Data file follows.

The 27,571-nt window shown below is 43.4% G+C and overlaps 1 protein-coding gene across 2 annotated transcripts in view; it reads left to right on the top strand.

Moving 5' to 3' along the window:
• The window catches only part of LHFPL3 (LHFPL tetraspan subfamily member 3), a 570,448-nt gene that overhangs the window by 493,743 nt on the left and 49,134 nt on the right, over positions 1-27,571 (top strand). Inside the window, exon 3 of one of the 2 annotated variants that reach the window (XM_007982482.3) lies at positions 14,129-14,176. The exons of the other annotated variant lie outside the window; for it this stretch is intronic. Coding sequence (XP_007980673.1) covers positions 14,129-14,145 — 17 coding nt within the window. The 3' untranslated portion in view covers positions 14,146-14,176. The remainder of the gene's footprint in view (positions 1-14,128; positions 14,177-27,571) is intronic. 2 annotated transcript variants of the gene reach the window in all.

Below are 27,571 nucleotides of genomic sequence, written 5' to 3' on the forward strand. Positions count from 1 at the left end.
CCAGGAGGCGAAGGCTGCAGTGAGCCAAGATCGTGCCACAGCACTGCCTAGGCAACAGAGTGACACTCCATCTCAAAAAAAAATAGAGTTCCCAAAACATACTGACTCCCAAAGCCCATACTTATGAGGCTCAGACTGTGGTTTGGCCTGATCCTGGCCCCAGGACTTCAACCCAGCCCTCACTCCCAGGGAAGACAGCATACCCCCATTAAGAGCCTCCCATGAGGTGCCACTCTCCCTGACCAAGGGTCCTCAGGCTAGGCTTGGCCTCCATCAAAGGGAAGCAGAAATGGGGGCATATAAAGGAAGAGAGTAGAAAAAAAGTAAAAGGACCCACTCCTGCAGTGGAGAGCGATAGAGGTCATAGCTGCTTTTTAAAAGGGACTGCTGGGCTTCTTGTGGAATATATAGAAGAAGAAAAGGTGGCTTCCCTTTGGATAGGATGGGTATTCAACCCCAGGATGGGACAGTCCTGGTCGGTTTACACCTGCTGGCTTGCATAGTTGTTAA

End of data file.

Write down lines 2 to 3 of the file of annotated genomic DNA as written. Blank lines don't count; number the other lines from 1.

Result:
Moving 5' to 3' along the window:
• The window catches only part of LHFPL3 (LHFPL tetraspan subfamily member 3), a 570,448-nt gene that overhangs the window by 493,743 nt on the left and 49,134 nt on the right, over positions 1-27,571 (top strand). Inside the window, exon 3 of one of the 2 annotated variants that reach the window (XM_007982482.3) lies at positions 14,129-14,176. The exons of the other annotated variant lie outside the window; for it this stretch is intronic. Coding sequence (XP_007980673.1) covers positions 14,129-14,145 — 17 coding nt within the window. The 3' untranslated portion in view covers positions 14,146-14,176. The remainder of the gene's footprint in view (positions 1-14,128; positions 14,177-27,571) is intronic. 2 annotated transcript variants of the gene reach the window in all.